Mobile World Congress this year has been abuzz with talk of the $25 Firefox Phone, but just what is it and who would want one?
Many will know as a popular and powerful open-source web browser for PC, Mac and Android smartphones.
With more of what we do every day taking place through the web — email, word processing and even gaming — it stands to reason that a web browser on its own might make a solid platform for an operating system. Just ask Google, whose Chromebook laptops run nothing more than the web browser yet accounted for 2 of the 3 best selling laptops at Amazon last Christmas and 20% of all notebooks sold in the US last year.
Firefox OS then is a fully-featured free operating system for mobile phones, tablets and even televisions complete with its own app store.
At Mobile World Congress this year there were several announcements from Mozilla, the not-for-profit organisation which develops Firefox, including availability of 7 new handsets running the Firefox OS.
At the moment the operating system is predominantly used in smartphones destined for developing markets such as India and Africa, seen as a potential upgrade path from the less-functional ‘feature phones’. Aside from the commercial lure for handset manufacturers to expand their business into countries not already saturated by smartphones, affordable devices such as those running Firefox OS can be enablers for individuals, providing easier access to online resources such as banking, learning and retail.
Among the new handsets announced this week is the ZTE Open II. A budget smartphone running the latest version 1.3 of Firefox OS it sports a 3.5-inch display, 1.2 GHz dual core processor, 2 megapixel camera and 256 MB of storage. Paltry specifications in comparison even to low end smartphones in maturer markets but, at the right price, it’s an affordable and attractive upgrade from a candy bar feature phone in many countries.
The so-called $25 Firefox Phone unveiled this week is another developing market device, although it won’t be available quite yet. Mozilla has, in collaboration with a mobile chipset supplier Spreadtrum, shown a prototype handset which it claims manufacturers will be able to build and retail for as little as $25. That's right, just £15 for a smartphone.
Again, the specifications aren’t great — on your 15 quid phone you won’t even be able to download data over 3G networks, but as a relative experience it’s significantly better than the handsets they’re set to replace.
While it’s unlikely we’ll see a £15 Firefox Phone making a splash in the UK any time soon, other handsets running Firefox OS have been a hit closer to home, particularly in some Eastern European countries. And thanks to a partnership with Mozilla, Firefox OS is now set to power a new range of smart TVs from — if only they could cost as little as £15... ^DM
Are you excited by Firefox OS? Would a £15 smartphone have a place in your pocket?
#mwc #firefoxos #firefox #mozillafirefox #mozilla
In the technology world wearable is where it’s at right now, but as we’ve been seeing at Mobile World Congress this week it’s not all about what fits around your wrist...
At first glance the TalkBand B1 follows the model of other fitness bands with an intelligent removable capsule secured in a simple wristband. It sports a 1.4-inch curved OLED screen and captures your activity through an accelerometer — so far, so standard, you might say.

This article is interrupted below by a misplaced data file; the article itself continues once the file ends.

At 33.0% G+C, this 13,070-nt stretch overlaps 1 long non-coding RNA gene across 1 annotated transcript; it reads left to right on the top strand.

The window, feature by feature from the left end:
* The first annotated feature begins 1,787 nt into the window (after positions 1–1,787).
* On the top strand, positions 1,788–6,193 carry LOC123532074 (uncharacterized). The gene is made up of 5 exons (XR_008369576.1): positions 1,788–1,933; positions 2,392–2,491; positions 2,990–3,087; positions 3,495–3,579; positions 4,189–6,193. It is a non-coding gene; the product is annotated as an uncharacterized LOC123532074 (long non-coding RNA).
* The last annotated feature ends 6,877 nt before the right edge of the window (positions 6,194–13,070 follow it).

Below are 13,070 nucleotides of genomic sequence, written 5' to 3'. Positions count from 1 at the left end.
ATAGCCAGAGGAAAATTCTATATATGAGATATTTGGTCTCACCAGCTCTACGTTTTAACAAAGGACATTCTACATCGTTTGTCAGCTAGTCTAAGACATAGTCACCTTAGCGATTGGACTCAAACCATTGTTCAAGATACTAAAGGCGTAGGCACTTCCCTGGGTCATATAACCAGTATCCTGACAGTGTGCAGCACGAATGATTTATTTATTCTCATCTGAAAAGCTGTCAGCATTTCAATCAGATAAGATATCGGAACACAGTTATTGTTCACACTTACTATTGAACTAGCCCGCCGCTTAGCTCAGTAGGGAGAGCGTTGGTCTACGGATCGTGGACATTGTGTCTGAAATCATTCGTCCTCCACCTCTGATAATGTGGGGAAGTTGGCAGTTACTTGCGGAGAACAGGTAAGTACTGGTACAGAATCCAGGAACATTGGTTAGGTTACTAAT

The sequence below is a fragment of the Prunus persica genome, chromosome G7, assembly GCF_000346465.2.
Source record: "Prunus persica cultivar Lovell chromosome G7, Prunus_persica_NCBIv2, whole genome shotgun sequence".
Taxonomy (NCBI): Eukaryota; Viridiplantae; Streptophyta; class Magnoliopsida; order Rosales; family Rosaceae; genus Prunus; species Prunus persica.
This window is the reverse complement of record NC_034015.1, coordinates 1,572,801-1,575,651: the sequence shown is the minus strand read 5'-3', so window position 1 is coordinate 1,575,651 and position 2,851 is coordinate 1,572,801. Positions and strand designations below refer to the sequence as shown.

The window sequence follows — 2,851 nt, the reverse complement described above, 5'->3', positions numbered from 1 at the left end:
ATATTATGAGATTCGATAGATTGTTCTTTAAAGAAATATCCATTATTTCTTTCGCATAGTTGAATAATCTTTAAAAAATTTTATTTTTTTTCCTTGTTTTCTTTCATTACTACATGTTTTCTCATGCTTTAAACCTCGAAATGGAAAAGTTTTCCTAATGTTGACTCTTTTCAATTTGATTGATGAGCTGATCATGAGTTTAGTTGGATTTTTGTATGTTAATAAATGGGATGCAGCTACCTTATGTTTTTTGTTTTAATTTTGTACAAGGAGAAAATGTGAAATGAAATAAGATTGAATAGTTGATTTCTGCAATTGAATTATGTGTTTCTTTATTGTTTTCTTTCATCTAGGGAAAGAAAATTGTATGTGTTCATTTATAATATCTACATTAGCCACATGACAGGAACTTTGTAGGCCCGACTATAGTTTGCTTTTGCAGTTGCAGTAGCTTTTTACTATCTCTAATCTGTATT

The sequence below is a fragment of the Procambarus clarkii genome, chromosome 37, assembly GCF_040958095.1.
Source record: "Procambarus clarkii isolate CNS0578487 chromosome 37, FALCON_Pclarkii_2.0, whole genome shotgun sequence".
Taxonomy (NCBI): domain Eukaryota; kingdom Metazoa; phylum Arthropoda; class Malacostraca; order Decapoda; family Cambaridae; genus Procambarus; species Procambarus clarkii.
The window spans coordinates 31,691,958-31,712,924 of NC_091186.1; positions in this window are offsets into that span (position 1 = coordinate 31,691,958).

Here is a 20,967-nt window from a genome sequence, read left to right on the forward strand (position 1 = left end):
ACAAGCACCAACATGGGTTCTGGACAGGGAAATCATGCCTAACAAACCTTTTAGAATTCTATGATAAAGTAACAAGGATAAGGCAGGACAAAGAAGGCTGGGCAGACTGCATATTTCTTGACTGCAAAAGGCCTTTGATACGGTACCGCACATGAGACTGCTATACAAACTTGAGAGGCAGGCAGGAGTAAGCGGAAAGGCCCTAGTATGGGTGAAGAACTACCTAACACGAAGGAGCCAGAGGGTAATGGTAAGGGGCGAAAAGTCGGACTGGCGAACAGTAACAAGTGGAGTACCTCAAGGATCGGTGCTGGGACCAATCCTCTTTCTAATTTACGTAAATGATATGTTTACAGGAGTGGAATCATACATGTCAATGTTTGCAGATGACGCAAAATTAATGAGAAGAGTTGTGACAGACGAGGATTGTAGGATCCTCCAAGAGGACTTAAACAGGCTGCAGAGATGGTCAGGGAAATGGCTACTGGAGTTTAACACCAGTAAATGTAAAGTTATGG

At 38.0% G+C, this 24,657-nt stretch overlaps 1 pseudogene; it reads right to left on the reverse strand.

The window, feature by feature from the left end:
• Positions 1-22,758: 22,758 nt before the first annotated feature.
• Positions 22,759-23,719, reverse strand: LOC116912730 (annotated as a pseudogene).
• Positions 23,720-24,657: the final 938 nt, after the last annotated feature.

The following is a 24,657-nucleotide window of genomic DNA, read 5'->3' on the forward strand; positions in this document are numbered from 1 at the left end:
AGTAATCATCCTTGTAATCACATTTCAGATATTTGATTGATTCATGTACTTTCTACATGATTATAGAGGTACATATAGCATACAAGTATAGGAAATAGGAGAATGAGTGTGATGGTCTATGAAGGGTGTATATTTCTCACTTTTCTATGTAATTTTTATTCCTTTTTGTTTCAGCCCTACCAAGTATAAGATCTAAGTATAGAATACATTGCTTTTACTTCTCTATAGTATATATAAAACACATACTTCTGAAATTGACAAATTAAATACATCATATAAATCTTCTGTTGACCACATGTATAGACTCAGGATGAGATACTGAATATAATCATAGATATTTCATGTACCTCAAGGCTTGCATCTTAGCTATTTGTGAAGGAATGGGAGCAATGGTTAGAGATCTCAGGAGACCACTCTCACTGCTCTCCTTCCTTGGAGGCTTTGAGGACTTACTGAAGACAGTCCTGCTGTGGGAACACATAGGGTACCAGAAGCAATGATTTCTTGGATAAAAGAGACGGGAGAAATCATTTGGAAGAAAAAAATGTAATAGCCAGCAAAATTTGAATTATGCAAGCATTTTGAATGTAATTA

However, pop out the water-resistant capsule from its rubberised wrist support and you’ll find that it doubles as a Bluetooth headset letting you make and receive calls from your smartphone.
Huawei describes the TalkBand B1 as world’s first ‘Hybrid Smart Band’ and with prices slated at 99 euros we think it might tempt many into the world of wearable tech.
Alcatel has taken a different approach with its OneTouch Pop Fit, zapping a smartphone with a shrink ray (although we’re confident there’s more to it than that) to produce a 2.8-inch touchscreen wearable. While in the past we’ve seen media players miniaturised to within an inch of their lives the OneTouch Pip Fit stands out because it still functions as a fully-fledged phone. Pre-loaded with RunKeeper and with 16 or 32 GB of storage for many marathons worth of music the OneTouch Pop Fit comes with an armband and selection of colourful covers and is set to retail at 89 euros.
Mobile World Congress 2014 promised to be big on wearables and, with exciting products from the likes of Sony and Samsung plus intriguing statements of intent from HTC and Motorola, it hasn’t disappointed. What wearable technology innovations would you like to see between now and next year’s Mobile World Congress? Let us know in the comments below. ^DM
#alcatel #mwc #wearabletech
#SmartphoneCreativity #iphoneography #iFilmmaking #mobilejournalism
#SmartphoneCreativity #iphoneography #iFilmmaking #mobilejournalism
- Incisive MediaConsulting Editor, Computing, 2010 - presentRegular host, chair or presenter for Computing's various IT industry live and online events including the IT Leaders' Forum at the London Stock Exchange, Big Data Summit, web seminars and video white papers.
- Journalist, Broadcaster and PresenterFreelance, 2010 - presentOver the last 12 months I've appeared on Channel 4, CNN, Bloomberg and the BBC as the regular telecoms and technology expert for BBC One's Rip Off Britain. I present a monthly future technology show, Fast Forward, for O2 Guru TV and am a regular guest on Planet of the Apps on Challenge TV in the UK. Other clients include SAP, Adobe, Kaspersky, ASUS, Qualcomm, E.On and Alstom. As a journalist my words have appeared in titles including Computer Weekly, CNET and Wired.
- MojoVideoOwner, 2012
- Loughborough Grammar School
- Queen Mary, University of London
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